A years-long litigation battle surrounding a data breach at the University of Pittsburgh Medical Center in 2014 has resolved with a judicially approved settlement. Under the agreement, UPMC must pay $2.65 million to 66,000 employees whose personal information was stolen in the data breach. UPMC’s case highlights the responsibilities an employer may have to protect its employees’ private information.
In 2014, hackers breached UPMC’s computer systems and stole employees’ personally identifiable information (PII), including names, addresses, social security numbers, salaries, and bank information. A suspect was arrested for the hacking in 2020 and confessed to selling the employees’ PII on the dark web. The information was then used to file phony tax returns in order to collect fraudulently obtained refunds, leading to $1.7 million in IRS losses.
A class-action suit, Dittman et al. v. University of Pittsburgh Medical Center, was filed on behalf of UPMC employees following the breach. The plaintiffs alleged that UPMC’s failure to adequately secure their PII constituted negligence and breach of implied contract under Pennsylvania common law.
The trial court dismissed the employees’ claims, and the Superior Court, in a split panel decision, affirmed the trial court’s decision. However, on further appeal, the Supreme Court of Pennsylvania issued an important decision reinstating the employee’s negligence claim in 2018.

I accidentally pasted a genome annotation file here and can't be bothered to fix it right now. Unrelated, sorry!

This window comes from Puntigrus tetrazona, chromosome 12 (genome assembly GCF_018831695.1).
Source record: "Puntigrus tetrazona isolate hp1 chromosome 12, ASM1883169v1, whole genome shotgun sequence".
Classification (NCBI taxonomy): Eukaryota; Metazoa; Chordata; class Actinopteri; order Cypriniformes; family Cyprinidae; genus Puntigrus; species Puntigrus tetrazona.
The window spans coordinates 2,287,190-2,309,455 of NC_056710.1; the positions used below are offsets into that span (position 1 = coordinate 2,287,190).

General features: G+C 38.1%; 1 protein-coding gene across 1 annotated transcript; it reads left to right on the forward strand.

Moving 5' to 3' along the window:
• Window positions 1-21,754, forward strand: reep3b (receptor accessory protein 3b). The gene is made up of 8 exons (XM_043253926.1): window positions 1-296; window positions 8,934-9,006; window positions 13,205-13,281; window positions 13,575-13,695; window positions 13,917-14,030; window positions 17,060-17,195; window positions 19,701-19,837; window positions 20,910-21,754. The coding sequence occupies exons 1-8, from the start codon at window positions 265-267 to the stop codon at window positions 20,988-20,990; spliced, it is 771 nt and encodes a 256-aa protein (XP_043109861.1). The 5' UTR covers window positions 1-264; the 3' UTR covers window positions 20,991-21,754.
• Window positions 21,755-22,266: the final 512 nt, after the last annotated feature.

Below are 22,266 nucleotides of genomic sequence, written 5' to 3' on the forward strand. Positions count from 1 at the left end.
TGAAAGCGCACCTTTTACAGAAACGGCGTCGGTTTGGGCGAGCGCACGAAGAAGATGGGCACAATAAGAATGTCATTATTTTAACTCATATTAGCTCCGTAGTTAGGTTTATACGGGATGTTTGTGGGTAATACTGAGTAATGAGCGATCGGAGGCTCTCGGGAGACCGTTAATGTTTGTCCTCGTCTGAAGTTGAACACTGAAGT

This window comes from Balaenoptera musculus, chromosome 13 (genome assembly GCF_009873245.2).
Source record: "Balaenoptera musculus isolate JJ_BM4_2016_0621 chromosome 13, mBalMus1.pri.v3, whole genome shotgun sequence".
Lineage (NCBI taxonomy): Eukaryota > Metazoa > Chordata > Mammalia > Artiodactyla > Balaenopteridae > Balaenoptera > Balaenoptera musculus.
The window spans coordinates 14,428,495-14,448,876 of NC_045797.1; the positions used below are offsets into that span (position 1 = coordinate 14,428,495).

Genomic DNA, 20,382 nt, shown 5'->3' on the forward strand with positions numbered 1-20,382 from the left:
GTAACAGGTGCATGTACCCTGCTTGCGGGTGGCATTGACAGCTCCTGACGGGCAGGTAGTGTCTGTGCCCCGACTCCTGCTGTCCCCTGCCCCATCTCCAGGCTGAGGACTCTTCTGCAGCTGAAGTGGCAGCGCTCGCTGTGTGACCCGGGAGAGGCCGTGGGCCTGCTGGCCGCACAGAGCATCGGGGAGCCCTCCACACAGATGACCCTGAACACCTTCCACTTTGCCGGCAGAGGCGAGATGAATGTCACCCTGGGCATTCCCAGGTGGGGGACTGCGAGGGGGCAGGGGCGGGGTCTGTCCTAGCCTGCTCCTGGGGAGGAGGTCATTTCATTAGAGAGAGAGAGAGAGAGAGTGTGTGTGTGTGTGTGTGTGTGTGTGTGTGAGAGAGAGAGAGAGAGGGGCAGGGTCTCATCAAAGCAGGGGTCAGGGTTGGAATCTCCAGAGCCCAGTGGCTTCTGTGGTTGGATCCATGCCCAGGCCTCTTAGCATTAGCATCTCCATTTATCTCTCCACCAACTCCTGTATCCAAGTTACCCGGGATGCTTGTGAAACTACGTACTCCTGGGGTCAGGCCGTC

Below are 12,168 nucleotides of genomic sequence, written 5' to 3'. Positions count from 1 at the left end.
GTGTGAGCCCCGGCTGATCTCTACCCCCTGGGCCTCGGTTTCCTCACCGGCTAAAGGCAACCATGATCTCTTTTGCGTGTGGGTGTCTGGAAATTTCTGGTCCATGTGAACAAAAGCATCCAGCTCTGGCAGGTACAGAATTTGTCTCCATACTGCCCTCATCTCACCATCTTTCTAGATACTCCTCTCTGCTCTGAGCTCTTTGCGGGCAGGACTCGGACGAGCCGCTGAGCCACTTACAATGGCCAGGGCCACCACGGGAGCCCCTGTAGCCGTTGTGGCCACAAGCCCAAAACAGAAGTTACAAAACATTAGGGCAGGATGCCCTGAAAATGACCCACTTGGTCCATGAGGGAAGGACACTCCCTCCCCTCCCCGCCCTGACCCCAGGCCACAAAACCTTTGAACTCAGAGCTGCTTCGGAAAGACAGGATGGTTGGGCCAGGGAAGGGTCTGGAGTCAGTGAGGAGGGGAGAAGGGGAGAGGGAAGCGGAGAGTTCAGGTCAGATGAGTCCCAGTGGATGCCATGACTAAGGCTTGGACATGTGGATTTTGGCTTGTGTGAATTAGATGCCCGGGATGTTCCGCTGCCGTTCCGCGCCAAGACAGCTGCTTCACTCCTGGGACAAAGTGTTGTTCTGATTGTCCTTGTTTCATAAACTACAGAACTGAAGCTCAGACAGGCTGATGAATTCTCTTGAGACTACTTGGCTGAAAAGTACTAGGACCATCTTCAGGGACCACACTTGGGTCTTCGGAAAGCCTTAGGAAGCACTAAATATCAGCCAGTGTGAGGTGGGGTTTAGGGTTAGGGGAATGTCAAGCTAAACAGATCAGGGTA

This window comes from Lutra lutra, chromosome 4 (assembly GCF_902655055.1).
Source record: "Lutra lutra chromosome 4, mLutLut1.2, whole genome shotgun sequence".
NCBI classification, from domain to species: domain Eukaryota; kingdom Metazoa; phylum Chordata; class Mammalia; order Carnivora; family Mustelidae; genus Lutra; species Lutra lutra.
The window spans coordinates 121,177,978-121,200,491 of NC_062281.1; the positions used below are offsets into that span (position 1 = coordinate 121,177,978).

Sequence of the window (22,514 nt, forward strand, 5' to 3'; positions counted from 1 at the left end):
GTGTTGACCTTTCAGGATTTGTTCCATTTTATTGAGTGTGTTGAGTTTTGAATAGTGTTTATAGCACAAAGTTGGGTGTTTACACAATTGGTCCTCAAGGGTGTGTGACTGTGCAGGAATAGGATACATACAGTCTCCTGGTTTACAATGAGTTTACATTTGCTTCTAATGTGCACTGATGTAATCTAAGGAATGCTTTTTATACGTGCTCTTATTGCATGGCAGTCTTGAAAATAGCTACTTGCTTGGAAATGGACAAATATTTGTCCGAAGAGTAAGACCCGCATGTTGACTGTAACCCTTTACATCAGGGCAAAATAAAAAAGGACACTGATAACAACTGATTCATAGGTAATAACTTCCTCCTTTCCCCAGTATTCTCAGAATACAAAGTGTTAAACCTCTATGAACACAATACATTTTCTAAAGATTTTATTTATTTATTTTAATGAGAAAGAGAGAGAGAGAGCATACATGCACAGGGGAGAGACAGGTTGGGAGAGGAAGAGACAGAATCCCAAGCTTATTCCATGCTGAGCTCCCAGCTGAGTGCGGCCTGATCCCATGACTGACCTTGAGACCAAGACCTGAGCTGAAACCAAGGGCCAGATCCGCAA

Pennsylvania Supreme Court decision
Dittman explored whether an employer has a legal duty to use reasonable care when storing its employees PII on a computer system. 649 Pa. 496 (Pa. 2018).
The plaintiffs argued that the legal duty to exercise reasonable care is relatively broad, and when an employer takes affirmative action, it has a duty to exercise reasonable care to ensure that others are protected against an unreasonable risk of harm as a result of its act. See Restatement (Second) of Torts § 302, cmt. a (1965).
The employees argued that they were exposed to risk as a result of UPMC’s affirmative action (requiring the disclosure of PII and storing it on their computers). UPMC, on the other hand, argued that it could not be held liable for a criminal data breach by a third party, because under the law, “there is no duty to protect or rescue someone on account of circumstances the defendant had no role in creating.”
The Court decided for the plaintiffs, holding that an employer has a legal duty to exercise reasonable care in the storage of employees’ PII. In deciding in favor of the plaintiffs, the court found among other things that:
UPMC acted affirmatively by requiring employees to provide certain personal and financial information, and by storing that information on a computer; and
UPMC played a role in the circumstances, since its affirmative conduct created the risk of a data breach.
After the Supreme Court of Pennsylvania’s reversal of the lower courts, the plaintiffs ultimately settled their claims and were able to recover damages.
Other court decisions
The Supreme Court of Pennsylvania is not the only court to have addressed data breach issues in the employment context. Several other courts have held that employees may sue regarding an employer’s duty to protect employees’ PII: